05:58 Blackmon: We always like to imagine that—that either the people above us or below us are the real problem.
Reeves: I think that’s right. We’re always either point down at the poor and wondering, you know, “What do we do to help the poor? What’s wrong with them?” or up at the rich, so we blame Wall Street.
So at the May Day Occupy Wall Street march, one in three of those marching had earnings of more than $100,000, not just household income but earnings. That puts them in the top 10 percent of income earners marching against the rich, so you do see this kind of class warfare taking place within the top 20 percent or the top 10 percent. I mean, the envy seems to be greatest of those who are almost at the top for those who are right at the top, and I think that’s unhelpful to our politics. And I think what you’re seeing in the—in the way that it’s coming through the political framework, including in the presidential election, is that, actually, a lot of what was happening was about class as well as race. It’s obvious that race played a very big part, but there’s also this sense of, actually, a lot of people who were drawn towards Trump weren’t anti-rich. They were anti-professionals, anti-elites, anti-experts, anti- those sorts of people that kind of tell them what they’re doing wrong and run all the institutions, assume that they’re going to get a good, four-year college degree, have a good, big house, etc.
So I think it was more interesting—I think Trump was able to sort of tap into some class discontent in a way that was channeled towards not the top one percent or 0.1 percent, not the billionaires or the millionaires, but the professionals, that white-collar group that I call the upper middle class.
07:22 Blackmon: But so one thing, I think, that is consistent across all the various analyses of income inequality is that below the groups you’re talking about, below the upper middle class and the—and that top one percent, the elite—the possibility of people leaving that and moving up the economic ladder seems to have at least been stymied or become more likely to be—to be stuck there than people at least once believed to be the case. That’s right.
Reeves: That’s right.
Reeves: And certainly by comparison to other countries, and so, as you began the program with the idea of the American dream, it’s very strong rhetorically, but not empirically.
So if you actually look at the chances of being upwardly mobile, they’re lower in the U.S. than in many other countries, and that’s partly because of the structural racism that you referred to and that black Americans in particular are more likely to be stuck, but it’s also just because this kind of bottom 80 percent, broadly, haven’t seen much income growth in the last few decades. They’re moving less geographically. There’s less—much less wage movement because, to the extent that women’s wages have gone up, men’s wages have gone down, essentially canceling each other out. So the bottom 80 percent of the U.S. income distribution looks quite similar today to how it looked 40 years ago. Meanwhile, the top 20 percent of earners and households are pulling away. And, sure, the closer you get to the top, the more you see that pulling away. But if you want to see where the gap is opening up—and I don’t think it’s just an economic gap. I think it’s a class gap, and I say that as someone who comes from a class-bound society, a class gap that is opening up at around that 80—80th percentile. That kind of top fifth is where we should be thinking.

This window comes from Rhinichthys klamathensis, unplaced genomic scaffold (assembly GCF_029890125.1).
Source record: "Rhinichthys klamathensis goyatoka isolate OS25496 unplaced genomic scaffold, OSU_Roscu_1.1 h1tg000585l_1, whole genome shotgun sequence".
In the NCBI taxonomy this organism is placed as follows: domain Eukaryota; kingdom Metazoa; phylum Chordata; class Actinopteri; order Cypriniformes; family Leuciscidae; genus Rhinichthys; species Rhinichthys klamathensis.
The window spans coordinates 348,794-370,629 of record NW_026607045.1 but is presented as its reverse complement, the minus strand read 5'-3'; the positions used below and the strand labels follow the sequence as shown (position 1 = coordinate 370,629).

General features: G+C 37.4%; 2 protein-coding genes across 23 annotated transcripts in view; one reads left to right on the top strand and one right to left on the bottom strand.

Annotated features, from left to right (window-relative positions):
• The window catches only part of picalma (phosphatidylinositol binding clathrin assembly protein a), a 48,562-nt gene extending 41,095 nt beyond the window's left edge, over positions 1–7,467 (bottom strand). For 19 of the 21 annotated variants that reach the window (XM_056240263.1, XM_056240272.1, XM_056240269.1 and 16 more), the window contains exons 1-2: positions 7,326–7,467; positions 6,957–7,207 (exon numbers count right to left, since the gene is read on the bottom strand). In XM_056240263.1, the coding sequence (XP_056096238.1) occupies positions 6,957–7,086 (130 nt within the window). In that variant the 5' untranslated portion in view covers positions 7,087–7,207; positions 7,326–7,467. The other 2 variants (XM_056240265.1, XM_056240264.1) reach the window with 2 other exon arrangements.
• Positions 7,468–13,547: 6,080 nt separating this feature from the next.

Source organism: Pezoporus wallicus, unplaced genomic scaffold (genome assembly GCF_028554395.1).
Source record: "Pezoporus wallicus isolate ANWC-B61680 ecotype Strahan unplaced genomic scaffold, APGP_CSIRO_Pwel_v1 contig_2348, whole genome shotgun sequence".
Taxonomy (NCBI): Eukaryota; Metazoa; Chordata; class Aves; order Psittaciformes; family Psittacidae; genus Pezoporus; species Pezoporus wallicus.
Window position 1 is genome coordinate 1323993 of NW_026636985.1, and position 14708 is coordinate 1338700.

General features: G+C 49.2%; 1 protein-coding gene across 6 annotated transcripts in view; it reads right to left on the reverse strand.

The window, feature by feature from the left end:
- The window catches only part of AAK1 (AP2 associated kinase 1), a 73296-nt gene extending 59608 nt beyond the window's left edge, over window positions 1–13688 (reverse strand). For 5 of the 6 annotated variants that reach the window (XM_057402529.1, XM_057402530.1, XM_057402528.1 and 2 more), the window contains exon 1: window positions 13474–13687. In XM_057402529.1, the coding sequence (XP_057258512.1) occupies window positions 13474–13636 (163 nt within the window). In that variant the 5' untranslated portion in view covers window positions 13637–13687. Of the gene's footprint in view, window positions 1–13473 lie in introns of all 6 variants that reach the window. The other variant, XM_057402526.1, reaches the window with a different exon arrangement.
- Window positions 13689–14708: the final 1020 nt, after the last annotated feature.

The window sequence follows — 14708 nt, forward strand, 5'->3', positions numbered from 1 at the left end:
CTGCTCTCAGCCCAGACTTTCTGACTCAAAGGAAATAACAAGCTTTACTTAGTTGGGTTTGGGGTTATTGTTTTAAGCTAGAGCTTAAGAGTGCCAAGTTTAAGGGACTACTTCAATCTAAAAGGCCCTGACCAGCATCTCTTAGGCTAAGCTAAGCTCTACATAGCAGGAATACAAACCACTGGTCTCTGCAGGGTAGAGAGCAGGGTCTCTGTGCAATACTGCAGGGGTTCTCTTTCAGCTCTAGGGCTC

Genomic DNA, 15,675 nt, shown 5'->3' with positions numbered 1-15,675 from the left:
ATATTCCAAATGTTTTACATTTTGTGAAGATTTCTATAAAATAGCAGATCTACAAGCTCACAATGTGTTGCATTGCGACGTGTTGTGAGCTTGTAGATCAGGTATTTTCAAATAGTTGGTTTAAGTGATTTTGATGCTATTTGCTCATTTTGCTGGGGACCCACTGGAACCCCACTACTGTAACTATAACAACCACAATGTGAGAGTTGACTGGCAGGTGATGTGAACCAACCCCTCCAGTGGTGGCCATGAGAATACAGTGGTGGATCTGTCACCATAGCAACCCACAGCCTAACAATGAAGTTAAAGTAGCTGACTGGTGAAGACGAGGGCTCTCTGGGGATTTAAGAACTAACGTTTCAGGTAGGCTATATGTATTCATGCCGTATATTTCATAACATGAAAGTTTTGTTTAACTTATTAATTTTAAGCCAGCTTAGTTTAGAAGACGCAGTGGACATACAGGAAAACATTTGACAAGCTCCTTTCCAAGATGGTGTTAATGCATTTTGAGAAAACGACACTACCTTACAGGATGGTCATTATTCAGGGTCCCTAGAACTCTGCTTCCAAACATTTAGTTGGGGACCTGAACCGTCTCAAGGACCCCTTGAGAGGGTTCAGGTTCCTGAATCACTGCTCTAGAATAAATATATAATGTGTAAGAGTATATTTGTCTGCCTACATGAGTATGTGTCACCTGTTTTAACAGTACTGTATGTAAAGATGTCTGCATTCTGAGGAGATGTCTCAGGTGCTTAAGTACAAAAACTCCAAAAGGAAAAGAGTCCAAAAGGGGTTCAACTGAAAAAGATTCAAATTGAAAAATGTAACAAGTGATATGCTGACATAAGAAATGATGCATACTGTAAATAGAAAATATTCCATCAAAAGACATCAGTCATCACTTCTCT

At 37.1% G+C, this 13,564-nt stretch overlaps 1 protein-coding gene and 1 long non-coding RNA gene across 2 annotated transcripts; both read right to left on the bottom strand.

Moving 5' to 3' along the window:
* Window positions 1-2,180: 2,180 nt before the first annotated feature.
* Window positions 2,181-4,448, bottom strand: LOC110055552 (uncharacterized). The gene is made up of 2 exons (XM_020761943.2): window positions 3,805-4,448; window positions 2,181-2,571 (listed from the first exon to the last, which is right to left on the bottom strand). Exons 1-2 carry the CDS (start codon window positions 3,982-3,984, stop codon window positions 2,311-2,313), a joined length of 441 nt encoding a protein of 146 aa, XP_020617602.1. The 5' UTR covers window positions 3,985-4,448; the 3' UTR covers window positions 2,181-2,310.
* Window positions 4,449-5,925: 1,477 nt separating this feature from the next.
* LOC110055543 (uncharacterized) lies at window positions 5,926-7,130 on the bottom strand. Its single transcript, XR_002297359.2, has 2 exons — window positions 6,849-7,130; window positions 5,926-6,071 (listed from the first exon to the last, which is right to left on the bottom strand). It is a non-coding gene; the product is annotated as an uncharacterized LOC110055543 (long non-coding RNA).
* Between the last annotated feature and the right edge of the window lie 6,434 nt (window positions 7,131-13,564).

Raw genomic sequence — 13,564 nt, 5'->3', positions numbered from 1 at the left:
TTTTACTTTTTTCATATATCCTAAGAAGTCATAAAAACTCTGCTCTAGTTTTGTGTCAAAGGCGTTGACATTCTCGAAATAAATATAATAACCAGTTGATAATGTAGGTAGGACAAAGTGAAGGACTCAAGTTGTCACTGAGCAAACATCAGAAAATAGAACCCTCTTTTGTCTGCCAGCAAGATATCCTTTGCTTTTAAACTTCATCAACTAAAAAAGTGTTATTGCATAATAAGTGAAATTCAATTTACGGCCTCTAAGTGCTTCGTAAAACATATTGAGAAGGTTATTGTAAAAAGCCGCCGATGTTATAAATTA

08:50 Blackmon: In a class-structured society that has very well-defined classes, there is this assumption that you’re born into a spot in it and you’re not going to—and you shouldn’t expect to move in the traditional sense, that you’re not going to move from one to the other. But it is by nature of the birth to begin with. What we’re looking at in the U.S. is this emergence of a—of a class, but then, when you say “hoarders,” the dream hoarders, “hoarders” suggests an active intention, a decision to—to, “We’ve got it. We’ve made it into this space. Maybe we weren’t born into it, but we’ve made it into this class, and now we’re hoarding it specifically to exclude others from coming into it.” There’s a kind of intentionality to the suggestion, but what do you mean by that? What are you talking about?
Reeves: The class conscious is very different here to the U.K. where I come from. The U.K. is a very class-conscious society, and that’s a very bad thing in many ways, but the good thing about it is that it makes people aware of class divisions and aware of structural class divides. The U.S. is very sensitive for obvious and good reads to structural racial divides. Those overlap with structural class divides that Americans don’t see as clearly because of this sense that it’s a classless society, meritocracy, Horatio Alger. There are actually a lot of people in the U.S. who are born on third-base thinking they’d hit a triple because of this sense of meritocracy, right?
“Well, I got here because of my own hard work and kind of brilliance.” There’s no sense of guilt. At least posh people in the U.K. feel guilty some of the time. (laughter) And the reason why that—that guilt matters is that it—it signals something about, “I’m aware that some of my success is due to factors that are not simply my own responsibility.” How do you—how do you get to—then, what happens is, the hoarding comes precisely because those at the top are able to convince themselves they’re there as a virtue of their own merit, their own brilliance and diligence. They can then start to rig the tax code so that they get disproportionate benefits from tax expenditures. They can start to rig the housing market so that they can protect the value of their houses. They can start to dominate the institutions of higher education like the one we’re in now so that their children get to enjoy a good, quality, four-year college. They are able to shift the market in a way that ensures their success and, most importantly, ensures the success of their children in a way that can only be described as class perpetuation, but they do so under the illusion of classlessness. So the camouflage of classlessness and meritocracy is now very damaging to the idea of the American dream where we—where we started.